MIT Project Oxygen Knowledge Access

We can access, anytime and anywhere, facts and other knowledge we deem useful in our personal and professional lives. A personalized repository organizes information that interests us, keeps track of how we access that information, and contains annotations about its relevance, quality, and comprehensibility. We access our repositories in our own way. When we want more information, we can access repositories that trusted friends and associates are willing to share. By interacting with them, we leverage not only their own information, but also their knowledge of what interests us. When we want still more information, we can access widely available knowledge, for example, in libraries or on the Web.

We can ask for "the fat book on computers I skimmed last week." We will get different responses to a query about "apples" if we are computer scientists, farmers, or in the process of filling out a grocery list. We do not get the same undesirable results each time we search the Web for a particular topic.

The individualized knowledge access subsystem supports the natural ways people use to access information. In particular, it supports personalized, collaborative, and communal knowledge, "triangulating" among these three sources of information to find the information people need. It observes and adapts to its users, so as to better meet their needs. The subsystem integrates the following components to gather and store data, to monitor user access patterns, and to answer queries and interpret data.

Data representation. The subsystem stores information encountered by its users using an extensible data model that links arbitrary objects via arbitrarily named arcs. There are no restrictions on object types or names. Users and the system alike can aggregate useful information regardless of its form (text, speech, images, video). The arcs, which are also objects, represent relational (database-type) information as well as associative (hypertext-like) linkage. For example, objects and arcs in A's data model can represent B's knowledge of interest to A—and vice versa.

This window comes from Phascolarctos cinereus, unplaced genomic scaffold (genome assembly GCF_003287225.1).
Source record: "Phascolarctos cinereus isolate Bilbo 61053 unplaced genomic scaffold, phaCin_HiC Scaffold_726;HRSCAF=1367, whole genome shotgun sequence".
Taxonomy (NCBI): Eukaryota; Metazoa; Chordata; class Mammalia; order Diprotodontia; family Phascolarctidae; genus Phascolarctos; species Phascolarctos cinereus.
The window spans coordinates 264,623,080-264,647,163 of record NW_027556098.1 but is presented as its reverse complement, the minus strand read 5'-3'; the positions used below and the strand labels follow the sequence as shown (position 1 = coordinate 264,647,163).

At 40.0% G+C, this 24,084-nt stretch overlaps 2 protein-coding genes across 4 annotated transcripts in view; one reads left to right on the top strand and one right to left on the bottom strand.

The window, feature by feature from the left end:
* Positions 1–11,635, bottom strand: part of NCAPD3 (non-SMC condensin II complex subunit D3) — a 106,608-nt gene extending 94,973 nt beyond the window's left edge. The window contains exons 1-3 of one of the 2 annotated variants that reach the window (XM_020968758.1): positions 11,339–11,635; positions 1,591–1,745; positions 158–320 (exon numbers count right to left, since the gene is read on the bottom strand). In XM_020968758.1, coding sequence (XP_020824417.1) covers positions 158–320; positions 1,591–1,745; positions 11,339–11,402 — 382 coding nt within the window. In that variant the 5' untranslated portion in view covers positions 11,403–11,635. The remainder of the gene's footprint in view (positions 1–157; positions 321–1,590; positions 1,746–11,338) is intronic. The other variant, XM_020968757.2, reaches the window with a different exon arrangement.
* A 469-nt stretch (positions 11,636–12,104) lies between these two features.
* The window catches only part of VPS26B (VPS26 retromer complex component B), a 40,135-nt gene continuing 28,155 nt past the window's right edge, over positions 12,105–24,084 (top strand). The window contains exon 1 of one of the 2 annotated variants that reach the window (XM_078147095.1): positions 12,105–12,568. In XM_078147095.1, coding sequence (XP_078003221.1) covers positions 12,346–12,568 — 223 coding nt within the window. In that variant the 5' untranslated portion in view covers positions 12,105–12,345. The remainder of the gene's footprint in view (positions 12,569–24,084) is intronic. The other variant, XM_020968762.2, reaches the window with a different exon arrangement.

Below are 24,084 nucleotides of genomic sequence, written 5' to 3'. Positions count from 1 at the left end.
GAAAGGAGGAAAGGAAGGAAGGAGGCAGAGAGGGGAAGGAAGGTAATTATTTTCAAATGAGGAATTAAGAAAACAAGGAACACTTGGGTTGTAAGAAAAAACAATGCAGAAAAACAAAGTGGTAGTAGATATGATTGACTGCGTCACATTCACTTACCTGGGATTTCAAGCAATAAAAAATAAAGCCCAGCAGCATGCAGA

Data acquisition. The subsystem gathers as much information as possible about the information of interest to a user. It does so through raw acquisition of data objects, by analyzing the acquired information, by observing people's use of it, by encouraging direct human input, and by tuning access to the user.

Automatic access methods. The arrival of new data triggers automated services, which, in turn, obtain further data or trigger other services. Automatic services fetch web pages, extract text from postscript documents, identify authors and titles in a document, recognize pairs of similar documents, and create document summaries that can be displayed as a result of a query. The system allows users to script and add more services, as they are needed.

Human access methods. Since automated services can go only so far in carrying out these tasks, the system allows users to provide higher quality annotations on the information they are using, via text, speech, and other human interaction modalities.

Automated observers. Subsystems watch the queries that users make, the results they dwell upon, the files they edit, the mail they send and receive, the documents they read, and the information they save. The system exploits observations of query behavior by converting query results into objects that can be annotated further. New observers can be added to exploit additional opportunities. In all cases, the observations are used to tune the data representation according to usage patterns.

Oxygen Today

Haystack user interface Haystack is a platform for creating, organizing and visualizing personal information. It uses RDF as its primary data modeling framework. Haystack makes it easy for users to manage documents, e-mail messages, appointments, tasks, and other information. It provides maximum flexibility in describing and organizing data, the freedom to group related items together (regardless of the programs used to edit the items), ease in manipulating and visualizing information in ways appropriate to the task at hand, and the ability to delegate tasks to agents. (David Karger, Theory of Computation)

Semantic Web Layer Diagram The Semantic Web is an extension of the current Web in which information is given a well-defined meaning, better enabling computers and people to work in cooperation. Data on the Web is defined and linked in a way that it can be used for more effective discovery, automation, integration, and reuse across various applications. The Semantic Web Activity is an initiative of the World Wide Web Consortium (W3C), with the goal of extending the current Web to facilitate Web automation, universally accessible content, and the 'Web of Trust'. (Tim Berners-Lee, Eric Miller, World Wide Web Consortium)

START is a natural language question answering system that provides untrained users with speedy access to knowledge. START parses incoming questions, matches them against its knowledge base, and presents the appropriate information segments to the user. START's knowledge base contains text (automatically annotated by a preprocessor that detects context-independent linguistic structures), images (annotated by hand), and databases. START uses Omnibase, a universal data source interface, to help it parse queries containing database attributes and their values. (Boris Katz, InfoLab Group)